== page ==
To understand the Old Testament, you must always remember that the Israelites were God’s visible church on this earth. And just as the visible church is filled with both believers and hypocrites today, so too, at that time. Also, just as the visible church today is filled with sinners who are weak and sometimes disillusioned, so, too, then. So, like us, they had forgotten God’s blessings. Like us, they wanted to be “broad minded” and thought: “If we include idol worship in our religious service, God won’t care.” But, He did and does care!

Today we may laugh at this silly attempt at “godliness” on their part. To us it seems O so crass. But, examine what they were doing. They were injecting human emotions and human ideas into Godly worship. Obedience to God was out. Human reason was in. Let me ask you this: Is the concept of one God in three persons reasonable? Is the idea that God washes us from sin in baptism reasonable? How about the truth of communion?—That Jesus supernaturally joins Himself to bread and wine with His true body and blood for the forgiveness of our sins, is that reasonable? Downplaying these truths and disregarding whatever commandments seem difficult to us, such behavior is no different than “golden calf” worship, is it?

The major reason these people fell was the sin of pride. Self-deception elevates the ego at God’s expense. In human terms they also fell because they lacked good leadership. Aaron was Moses’ brother. He was the high priest. He had been left behind in charge while Moses was gone. But, Aaron was weak-willed and a compromiser. His flesh was more concerned about keeping the masses happy than in keeping God happy. So, when they came to Aaron and wanted him to build this calf, he relented. To him the end justified the means. After all, “they’ll still be worshiping God, just in a different form.” But, no! God isn’t about to share His glory with a silly golden idol then, or with political correctness or moral expediency, today. Yes, just like you would be, God was outraged over this attempt to steal His identity!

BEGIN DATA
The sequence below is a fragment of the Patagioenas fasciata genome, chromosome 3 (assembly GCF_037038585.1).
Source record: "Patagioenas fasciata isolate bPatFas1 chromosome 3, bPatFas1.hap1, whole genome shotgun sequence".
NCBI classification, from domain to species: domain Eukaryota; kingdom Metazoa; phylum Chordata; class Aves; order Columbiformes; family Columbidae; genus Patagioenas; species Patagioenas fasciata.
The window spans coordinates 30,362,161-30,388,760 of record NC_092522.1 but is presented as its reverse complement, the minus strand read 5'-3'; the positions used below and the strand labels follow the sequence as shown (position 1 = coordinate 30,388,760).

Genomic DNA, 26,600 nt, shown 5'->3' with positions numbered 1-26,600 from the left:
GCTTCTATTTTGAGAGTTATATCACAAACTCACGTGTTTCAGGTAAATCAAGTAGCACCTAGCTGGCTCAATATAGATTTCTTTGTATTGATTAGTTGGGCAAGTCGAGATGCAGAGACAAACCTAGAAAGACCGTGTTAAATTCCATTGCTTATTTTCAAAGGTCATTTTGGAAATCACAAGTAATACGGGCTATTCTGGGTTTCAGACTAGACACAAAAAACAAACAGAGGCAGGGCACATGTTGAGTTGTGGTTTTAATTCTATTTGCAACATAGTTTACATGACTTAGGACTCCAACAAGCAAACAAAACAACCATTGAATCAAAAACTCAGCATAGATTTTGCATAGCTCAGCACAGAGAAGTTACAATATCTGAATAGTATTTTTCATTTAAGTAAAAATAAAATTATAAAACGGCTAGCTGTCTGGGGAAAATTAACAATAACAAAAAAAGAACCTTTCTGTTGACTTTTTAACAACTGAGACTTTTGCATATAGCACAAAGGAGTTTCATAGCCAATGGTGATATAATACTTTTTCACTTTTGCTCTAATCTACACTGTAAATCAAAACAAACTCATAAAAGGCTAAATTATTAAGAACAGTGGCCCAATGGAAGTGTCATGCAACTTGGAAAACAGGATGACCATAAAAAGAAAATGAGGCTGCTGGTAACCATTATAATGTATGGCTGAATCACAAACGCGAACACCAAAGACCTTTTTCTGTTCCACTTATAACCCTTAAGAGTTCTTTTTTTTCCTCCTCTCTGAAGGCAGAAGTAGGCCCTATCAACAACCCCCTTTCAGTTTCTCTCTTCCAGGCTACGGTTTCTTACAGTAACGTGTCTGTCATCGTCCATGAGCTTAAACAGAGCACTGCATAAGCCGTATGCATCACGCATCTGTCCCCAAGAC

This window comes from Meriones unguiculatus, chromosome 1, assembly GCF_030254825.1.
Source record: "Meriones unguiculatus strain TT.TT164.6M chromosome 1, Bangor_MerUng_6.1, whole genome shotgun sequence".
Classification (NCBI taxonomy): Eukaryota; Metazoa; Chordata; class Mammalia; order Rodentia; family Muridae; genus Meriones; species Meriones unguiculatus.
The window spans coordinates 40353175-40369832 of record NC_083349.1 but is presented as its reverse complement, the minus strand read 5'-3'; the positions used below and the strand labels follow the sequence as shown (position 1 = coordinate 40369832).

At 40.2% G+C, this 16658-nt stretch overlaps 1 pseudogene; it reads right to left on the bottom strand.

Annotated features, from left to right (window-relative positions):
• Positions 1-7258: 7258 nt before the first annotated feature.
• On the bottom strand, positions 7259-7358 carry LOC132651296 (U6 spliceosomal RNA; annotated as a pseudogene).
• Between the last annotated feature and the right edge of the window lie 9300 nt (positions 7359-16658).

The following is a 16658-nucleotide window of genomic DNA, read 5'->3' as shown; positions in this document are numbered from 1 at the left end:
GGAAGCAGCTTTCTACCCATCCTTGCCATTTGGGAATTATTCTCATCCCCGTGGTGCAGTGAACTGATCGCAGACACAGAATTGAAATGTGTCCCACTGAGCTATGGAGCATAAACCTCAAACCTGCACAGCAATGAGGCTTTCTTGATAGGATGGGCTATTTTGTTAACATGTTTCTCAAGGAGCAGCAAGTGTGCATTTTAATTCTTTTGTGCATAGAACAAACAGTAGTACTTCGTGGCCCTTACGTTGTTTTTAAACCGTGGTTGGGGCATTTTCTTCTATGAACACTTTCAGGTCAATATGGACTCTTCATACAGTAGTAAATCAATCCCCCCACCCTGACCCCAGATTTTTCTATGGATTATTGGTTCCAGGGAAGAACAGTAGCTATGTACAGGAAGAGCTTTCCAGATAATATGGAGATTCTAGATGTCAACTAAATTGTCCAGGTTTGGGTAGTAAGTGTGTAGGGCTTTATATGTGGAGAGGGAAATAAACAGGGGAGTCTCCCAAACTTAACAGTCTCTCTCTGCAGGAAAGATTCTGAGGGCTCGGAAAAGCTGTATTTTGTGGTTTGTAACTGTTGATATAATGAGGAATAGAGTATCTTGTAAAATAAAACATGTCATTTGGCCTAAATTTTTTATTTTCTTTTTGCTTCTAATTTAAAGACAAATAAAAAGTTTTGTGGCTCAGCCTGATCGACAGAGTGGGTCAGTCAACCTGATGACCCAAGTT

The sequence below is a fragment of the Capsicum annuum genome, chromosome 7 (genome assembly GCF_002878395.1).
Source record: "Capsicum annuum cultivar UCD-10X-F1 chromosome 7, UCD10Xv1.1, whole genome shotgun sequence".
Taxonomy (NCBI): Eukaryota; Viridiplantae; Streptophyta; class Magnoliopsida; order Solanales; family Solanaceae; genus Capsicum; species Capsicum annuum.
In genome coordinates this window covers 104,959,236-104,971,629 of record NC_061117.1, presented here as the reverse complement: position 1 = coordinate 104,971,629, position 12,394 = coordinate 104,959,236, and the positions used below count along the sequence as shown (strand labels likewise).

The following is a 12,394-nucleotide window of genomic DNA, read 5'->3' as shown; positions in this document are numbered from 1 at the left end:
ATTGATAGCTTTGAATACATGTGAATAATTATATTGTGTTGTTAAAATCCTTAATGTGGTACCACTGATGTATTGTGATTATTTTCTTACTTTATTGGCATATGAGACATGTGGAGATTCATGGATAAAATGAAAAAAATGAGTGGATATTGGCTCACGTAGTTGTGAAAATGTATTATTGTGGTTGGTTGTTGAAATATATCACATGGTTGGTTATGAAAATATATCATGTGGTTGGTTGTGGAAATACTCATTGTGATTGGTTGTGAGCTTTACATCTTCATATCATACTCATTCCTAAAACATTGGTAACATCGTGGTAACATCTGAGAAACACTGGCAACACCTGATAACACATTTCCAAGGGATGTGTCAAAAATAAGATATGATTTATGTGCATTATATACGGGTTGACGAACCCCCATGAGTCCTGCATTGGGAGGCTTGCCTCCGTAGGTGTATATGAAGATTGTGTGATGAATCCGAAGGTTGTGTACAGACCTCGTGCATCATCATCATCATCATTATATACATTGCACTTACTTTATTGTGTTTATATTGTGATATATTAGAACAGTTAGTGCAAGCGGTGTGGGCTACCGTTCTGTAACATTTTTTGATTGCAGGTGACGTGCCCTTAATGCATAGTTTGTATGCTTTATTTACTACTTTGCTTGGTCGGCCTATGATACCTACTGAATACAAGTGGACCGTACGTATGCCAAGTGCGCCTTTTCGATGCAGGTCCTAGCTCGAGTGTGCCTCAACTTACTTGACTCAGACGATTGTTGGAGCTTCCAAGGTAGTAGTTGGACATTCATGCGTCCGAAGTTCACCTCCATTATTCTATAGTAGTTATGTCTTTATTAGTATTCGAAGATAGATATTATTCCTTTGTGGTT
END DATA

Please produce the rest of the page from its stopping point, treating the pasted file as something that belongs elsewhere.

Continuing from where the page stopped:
At this point one person could have made a real difference. All it would have taken is for one individual to stand up and utter the religious equivalent of: “the emperor (the idol) has no clothes!” But, none did. And God was justifiably angry about it. “I have seen this people, and they are a stiff-necked people. Now leave me alone so that my anger may burn against them and that I may destroy them. Then I will make you into a great nation.”


A lesser man, a weaker Christian, would have thrown in the towel. A person not driven by forgiveness and love would have failed God’s test here and concluded: “Great! Let Him destroy them and then my name will be great and my family will be famous.” But, Moses wasn’t just any man. He was a faith-filled Christian. And so, he doesn’t succumb to this test of faith. No, one person made a difference when it came to conveying forgiveness and saving God’s earthly church from destruction.